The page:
VP refrains from addressing Congress to avoid violating the Constitution
Venezuelan Vice-President Nicolás Maduro stated that the opposition still disregards the current Government's character and remarked that it is not a fragile government, but "the revolution's power shored up by the people"
Reference was made to the fact that he did not deliver a speech on Tuesday during the delivery of the Government's Report for fiscal year 2012.
"The President (Hugo Chávez) instructed me to show up at Congress to submit the Yearly Report in written since I was not entitled as vice-president to do it in his stead. We were always aware of this."
Maduro remarked that the act was conducted pursuant to Articles 236-237 of the Constitution.
The vice-president seized the opportunity to condemn reactions from the opposition coalition prior to the presentation of the Yearly Report. Maduro stressed that opposition deputies tried to disavow the established Government. He explained that some deputies did not attend the event at the National Assembly whereas others left the room as soon as he took the floor and then claimed that Constitution was infringed.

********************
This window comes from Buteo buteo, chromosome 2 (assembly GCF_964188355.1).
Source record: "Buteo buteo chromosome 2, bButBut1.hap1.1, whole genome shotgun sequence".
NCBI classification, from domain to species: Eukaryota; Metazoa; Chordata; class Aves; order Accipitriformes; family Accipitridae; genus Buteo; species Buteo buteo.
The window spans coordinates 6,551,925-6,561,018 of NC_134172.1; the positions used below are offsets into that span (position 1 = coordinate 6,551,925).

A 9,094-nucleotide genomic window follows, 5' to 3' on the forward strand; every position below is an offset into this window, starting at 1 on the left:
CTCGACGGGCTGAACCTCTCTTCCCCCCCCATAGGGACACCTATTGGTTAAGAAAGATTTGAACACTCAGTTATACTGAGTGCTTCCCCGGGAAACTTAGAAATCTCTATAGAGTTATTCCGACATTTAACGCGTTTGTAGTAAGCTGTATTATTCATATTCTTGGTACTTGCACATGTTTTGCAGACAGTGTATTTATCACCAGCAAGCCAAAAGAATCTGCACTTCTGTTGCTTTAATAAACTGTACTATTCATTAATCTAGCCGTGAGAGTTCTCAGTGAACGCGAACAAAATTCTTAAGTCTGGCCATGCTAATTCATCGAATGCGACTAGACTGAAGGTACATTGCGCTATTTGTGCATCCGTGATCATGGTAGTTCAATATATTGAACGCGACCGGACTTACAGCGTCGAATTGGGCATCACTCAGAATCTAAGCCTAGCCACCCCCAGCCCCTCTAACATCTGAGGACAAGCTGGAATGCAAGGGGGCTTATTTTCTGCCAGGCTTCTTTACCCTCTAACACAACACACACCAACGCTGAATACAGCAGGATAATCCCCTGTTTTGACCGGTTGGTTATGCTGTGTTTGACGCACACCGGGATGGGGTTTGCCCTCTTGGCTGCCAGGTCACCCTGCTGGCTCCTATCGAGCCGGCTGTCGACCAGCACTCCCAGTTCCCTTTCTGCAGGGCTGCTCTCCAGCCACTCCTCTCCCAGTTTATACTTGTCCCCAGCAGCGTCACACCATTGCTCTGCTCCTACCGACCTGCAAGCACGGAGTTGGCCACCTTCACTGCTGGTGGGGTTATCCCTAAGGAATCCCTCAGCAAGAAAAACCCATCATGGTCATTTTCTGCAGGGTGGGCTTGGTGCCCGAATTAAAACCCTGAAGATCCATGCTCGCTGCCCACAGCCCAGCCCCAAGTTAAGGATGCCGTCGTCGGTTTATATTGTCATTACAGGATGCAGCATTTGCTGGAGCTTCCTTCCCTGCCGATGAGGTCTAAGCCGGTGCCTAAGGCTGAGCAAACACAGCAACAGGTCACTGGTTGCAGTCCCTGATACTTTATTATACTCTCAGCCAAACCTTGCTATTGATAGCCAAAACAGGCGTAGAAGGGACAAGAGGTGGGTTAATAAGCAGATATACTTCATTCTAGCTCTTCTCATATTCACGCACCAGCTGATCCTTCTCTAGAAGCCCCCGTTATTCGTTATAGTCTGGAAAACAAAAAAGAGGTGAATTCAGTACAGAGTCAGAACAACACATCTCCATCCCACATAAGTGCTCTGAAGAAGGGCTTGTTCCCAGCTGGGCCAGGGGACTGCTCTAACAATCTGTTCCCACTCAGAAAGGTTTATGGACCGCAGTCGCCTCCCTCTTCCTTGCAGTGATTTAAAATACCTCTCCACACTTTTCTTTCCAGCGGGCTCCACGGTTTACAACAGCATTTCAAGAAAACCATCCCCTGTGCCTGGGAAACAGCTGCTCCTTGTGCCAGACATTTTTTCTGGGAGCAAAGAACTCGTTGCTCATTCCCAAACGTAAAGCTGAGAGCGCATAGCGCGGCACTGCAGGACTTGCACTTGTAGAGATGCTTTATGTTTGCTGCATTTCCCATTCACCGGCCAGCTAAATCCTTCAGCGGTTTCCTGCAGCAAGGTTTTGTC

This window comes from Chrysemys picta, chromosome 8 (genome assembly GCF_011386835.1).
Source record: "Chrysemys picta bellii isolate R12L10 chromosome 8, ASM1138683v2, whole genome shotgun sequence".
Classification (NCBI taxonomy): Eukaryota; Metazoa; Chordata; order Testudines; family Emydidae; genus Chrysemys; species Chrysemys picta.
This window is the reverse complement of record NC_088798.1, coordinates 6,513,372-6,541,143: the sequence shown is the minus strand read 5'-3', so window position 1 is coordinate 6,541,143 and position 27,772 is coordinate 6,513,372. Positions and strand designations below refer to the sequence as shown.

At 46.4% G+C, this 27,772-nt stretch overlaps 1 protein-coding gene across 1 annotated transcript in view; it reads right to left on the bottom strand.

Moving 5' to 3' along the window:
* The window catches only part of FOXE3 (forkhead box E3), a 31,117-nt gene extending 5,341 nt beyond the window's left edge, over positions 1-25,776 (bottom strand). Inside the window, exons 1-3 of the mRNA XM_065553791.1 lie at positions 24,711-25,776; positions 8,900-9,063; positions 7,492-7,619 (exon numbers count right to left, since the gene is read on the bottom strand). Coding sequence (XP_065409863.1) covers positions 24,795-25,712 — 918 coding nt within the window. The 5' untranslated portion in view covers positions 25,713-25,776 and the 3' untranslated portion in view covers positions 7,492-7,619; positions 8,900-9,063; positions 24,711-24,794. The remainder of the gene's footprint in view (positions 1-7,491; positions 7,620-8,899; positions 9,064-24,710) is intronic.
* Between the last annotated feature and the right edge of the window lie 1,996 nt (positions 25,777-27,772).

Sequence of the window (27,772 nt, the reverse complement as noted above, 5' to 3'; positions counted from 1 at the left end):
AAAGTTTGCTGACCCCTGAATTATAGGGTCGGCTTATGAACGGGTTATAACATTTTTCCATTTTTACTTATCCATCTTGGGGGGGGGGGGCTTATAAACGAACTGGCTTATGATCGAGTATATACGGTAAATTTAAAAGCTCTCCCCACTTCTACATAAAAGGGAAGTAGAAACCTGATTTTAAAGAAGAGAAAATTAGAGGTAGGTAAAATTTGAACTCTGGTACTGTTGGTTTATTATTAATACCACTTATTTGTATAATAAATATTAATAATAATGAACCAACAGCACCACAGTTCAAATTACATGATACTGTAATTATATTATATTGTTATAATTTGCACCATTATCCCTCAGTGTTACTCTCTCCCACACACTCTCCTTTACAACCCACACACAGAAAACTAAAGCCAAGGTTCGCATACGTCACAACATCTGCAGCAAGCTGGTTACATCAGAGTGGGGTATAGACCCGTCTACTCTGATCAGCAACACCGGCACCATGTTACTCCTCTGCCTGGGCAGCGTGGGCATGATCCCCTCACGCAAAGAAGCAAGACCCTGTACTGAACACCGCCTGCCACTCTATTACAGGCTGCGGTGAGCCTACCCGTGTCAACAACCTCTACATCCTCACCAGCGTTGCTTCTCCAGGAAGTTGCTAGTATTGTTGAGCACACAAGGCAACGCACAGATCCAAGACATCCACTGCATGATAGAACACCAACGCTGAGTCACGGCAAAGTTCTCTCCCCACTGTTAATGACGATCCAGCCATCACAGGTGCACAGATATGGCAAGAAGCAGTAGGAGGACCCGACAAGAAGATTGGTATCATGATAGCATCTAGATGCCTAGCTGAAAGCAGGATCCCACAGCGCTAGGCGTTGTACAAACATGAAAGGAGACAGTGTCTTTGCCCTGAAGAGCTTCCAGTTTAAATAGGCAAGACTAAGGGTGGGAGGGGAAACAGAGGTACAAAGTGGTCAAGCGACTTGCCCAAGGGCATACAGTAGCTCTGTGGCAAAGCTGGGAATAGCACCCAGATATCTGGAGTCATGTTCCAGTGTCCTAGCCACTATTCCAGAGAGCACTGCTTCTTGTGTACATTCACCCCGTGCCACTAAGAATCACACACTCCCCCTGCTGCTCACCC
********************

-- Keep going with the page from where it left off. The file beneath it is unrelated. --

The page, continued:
In a brief message to Congress on Tuesday, Maduro said that the opposition still disregards the current Government's character and remarked that it is not a fragile government, but "the revolution's power shored up by the people."
Translated by Jhean Cabrera
Hundreds of thousands of demonstrators took to the streets of Brazil on March 13 to demand the ouster of embattled President Dilma Rousseff, carrying banners expressing anger at bribery scandals and economic woes. A banner read "We don't want a new Venezuela in Brazil."